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We live in a modern world of ever-increasing forms of communication and instant information. This is not all good. The demise of the newspapers and quality news reporting on television has led us into a world of instant clips of a few seconds, from which we are supposed to form opinions of world events. Over the past hundred years or so, the global public accessed the information on their own local environment, country, and global affairs though newspapers, which provided the reader with the opportunity of creating an informed opinion on issues that matter.
The arrival of radio allowed a wider audience to listen to news items and comment, and the advent of television brought to the public for the first time visual support to the news from news bureaus of the major networks around the world. Unfortunately, network news is now no more than a news magazine of mostly irrelevant “fluff.” The viewer therefore finds it increasingly difficult to seek out serious news and comment from around the world. The dumbing down of America continues at a furious pace.
The Vietnam War was perhaps the first conflict that brought the horrors of daily combat into our living room with the true but unpleasant sight of death and destruction. The embedding of reporters into tanks and other army vehicles at the beginning of the Iraq War was less than successful. It failed to give us, the public, a larger view of the conflict or even the damage inflicted as a result of the US “shock and awe” bombing.
As our wars have changed from massed armies in uniforms with tanks and other equipment facing each other, into conflicts involving road-side bombings, suicide bombers, terrorist activities against civilians, and insurgents indistinguishable from the local civilian population, so the rules of war and the reporting thereof are changing. Terrorist groups, insurgents and Jihadists have become ever more sophisticated in the use and manipulation of those few seconds of a TV image.
In the recent conflict between Israel and Hamas, we now know that Hamas had deliberately placed their rockets, weaponry and their fighters in congested civilian areas, schools, and hospitals. They invited television news teams – BBC, Al Jazeera, CNN and others – into the conflict arena. We, the viewing public, were shown numerous clips of dead civilians, damaged schools, and terrified children. These images prompted a United Nations investigation into war crimes abuses by the combatants, headed by, one should note, such human rights protectors as Libya and Saudi Arabia. The resulting outcome has created a furor.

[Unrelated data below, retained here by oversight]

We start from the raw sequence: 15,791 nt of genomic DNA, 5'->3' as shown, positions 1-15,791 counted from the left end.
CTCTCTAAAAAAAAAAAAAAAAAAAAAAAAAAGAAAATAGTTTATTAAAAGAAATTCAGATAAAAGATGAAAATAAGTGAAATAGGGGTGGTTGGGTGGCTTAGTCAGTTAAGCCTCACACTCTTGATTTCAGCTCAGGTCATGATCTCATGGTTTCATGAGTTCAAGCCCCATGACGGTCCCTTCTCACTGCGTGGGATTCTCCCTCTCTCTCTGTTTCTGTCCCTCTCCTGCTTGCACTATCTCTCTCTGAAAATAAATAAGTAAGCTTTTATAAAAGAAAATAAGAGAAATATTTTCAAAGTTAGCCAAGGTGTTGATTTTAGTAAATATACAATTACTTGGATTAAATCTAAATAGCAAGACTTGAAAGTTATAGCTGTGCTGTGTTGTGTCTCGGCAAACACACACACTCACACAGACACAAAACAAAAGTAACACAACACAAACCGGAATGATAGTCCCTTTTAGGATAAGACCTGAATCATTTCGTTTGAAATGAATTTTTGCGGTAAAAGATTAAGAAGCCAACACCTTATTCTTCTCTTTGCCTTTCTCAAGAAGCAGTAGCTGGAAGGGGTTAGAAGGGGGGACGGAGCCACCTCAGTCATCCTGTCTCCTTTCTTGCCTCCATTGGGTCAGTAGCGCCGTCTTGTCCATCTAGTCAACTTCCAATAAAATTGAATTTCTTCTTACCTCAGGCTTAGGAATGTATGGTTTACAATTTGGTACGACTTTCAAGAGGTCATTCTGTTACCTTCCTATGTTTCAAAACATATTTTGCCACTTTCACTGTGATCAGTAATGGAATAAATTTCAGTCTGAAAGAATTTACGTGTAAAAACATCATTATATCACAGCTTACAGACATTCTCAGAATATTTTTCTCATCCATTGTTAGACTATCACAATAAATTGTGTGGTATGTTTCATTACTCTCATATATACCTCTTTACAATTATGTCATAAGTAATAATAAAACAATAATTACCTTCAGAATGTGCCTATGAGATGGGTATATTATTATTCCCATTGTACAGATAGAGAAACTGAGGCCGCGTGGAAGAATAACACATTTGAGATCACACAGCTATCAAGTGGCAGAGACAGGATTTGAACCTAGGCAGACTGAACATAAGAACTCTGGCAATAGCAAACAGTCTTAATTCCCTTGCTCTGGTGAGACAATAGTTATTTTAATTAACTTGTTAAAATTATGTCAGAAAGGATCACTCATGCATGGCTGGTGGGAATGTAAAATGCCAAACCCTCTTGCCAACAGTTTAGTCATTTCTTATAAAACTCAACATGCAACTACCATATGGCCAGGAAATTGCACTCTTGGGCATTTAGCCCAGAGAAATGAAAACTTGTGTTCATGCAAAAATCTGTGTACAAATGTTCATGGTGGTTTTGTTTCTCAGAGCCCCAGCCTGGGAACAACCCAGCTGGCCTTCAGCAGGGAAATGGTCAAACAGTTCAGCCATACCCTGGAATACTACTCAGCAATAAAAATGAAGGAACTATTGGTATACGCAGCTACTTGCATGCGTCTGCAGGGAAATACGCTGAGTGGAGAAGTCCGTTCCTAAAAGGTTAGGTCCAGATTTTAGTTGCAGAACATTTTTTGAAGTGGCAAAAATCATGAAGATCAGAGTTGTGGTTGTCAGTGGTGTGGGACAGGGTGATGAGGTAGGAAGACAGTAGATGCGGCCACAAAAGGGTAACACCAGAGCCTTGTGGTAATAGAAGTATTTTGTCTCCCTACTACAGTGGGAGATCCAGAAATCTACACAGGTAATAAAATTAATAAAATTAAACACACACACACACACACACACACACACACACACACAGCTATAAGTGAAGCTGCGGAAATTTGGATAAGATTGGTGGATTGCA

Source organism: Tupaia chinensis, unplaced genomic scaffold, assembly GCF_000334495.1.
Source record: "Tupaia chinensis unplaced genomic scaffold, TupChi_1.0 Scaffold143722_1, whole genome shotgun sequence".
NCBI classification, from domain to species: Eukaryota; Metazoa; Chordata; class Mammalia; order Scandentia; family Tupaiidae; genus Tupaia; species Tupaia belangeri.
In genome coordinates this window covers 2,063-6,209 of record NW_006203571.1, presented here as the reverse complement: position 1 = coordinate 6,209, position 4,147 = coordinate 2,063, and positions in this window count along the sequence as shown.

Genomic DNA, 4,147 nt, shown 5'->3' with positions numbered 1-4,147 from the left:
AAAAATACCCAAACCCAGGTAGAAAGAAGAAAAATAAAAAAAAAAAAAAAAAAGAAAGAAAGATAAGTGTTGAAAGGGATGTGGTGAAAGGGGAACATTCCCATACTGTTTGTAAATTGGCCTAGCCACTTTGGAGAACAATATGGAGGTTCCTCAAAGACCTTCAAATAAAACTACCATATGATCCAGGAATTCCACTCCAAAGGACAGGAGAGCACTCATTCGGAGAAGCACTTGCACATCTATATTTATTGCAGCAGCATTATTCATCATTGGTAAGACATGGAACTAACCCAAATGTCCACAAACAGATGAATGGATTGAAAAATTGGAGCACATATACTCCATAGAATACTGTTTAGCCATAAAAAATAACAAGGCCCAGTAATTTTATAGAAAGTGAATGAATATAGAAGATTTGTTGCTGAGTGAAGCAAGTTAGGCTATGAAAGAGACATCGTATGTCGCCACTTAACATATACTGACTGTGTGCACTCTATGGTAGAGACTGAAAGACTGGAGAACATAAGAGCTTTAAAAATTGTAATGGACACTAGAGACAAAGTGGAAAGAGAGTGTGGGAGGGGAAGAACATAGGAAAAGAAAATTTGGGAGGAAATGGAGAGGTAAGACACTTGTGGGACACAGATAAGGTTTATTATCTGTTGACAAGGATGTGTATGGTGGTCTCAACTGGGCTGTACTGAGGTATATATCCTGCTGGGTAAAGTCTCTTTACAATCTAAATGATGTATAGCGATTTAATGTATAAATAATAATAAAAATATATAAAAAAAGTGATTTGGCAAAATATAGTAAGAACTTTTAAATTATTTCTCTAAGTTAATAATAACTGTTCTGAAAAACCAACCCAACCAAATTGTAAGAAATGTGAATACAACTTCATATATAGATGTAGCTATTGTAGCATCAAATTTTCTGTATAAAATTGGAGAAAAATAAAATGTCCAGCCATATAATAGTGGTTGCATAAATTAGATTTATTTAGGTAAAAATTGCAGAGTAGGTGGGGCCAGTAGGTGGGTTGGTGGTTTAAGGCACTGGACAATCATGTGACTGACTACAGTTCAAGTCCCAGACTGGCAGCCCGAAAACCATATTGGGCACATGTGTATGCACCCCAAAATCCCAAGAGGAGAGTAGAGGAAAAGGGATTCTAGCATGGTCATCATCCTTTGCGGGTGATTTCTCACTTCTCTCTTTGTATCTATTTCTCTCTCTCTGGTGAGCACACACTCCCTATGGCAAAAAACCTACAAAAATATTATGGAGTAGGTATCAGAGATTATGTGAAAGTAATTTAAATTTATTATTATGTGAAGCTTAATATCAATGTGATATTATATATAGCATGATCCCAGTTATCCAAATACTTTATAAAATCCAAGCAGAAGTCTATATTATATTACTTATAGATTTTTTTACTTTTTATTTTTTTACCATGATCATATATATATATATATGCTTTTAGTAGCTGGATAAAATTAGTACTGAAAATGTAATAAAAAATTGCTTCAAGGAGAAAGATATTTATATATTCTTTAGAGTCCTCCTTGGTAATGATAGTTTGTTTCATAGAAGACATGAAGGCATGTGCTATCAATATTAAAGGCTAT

While this conflict was filling our television screens every evening and we were told about the fourteen hundred Palestinian deaths, another conflict was developing, which received no television coverage at all. The Sri Lanka government had launched a major offensive to finally eliminate the Tamil insurgency, which had been raging on and off for more than two decades. This major military offensive totally destroyed numerous towns and villages, killing thousands of militants and civilians – men, women, and children – and forced over 150,000 people to flee their homes and hide in the jungles without shelter, food or water. Eventually, the remnants of the rebels and an estimated 100,000 civilians were cornered on a spit of land, forcing the Tamil insurgents finally to surrender. Nearly 100,000 civilians were placed into temporary refugee camps, where most of them are still languishing seven months after the end of the conflict. However, there were no TV crews nor five-second clips of the death and suffering of those civilians. So, no world outrage and no UN war crimes investigation.
But it prompts the question, what should be the rules of war in this new environment? How does a democratic country who values life, – US, European, or the only democracy in the Middle East, Israel – respond to attacks from unidentifiable combatants operating deep in civilian areas? Is it a war crime to respond to those attacks, knowing there will be some civilian casualties, or is the war crime perpetrated by those who use human shields, from behind which they launch their attacks?
The Geneva Convention and protests of proportionality of responses are inadequate in this new world. The format of today’s armed conflicts has changed, and so should the accepted rules of engagement.
Ellis M. Goodman, author of Bear Any Burden: www.bearanyburden.com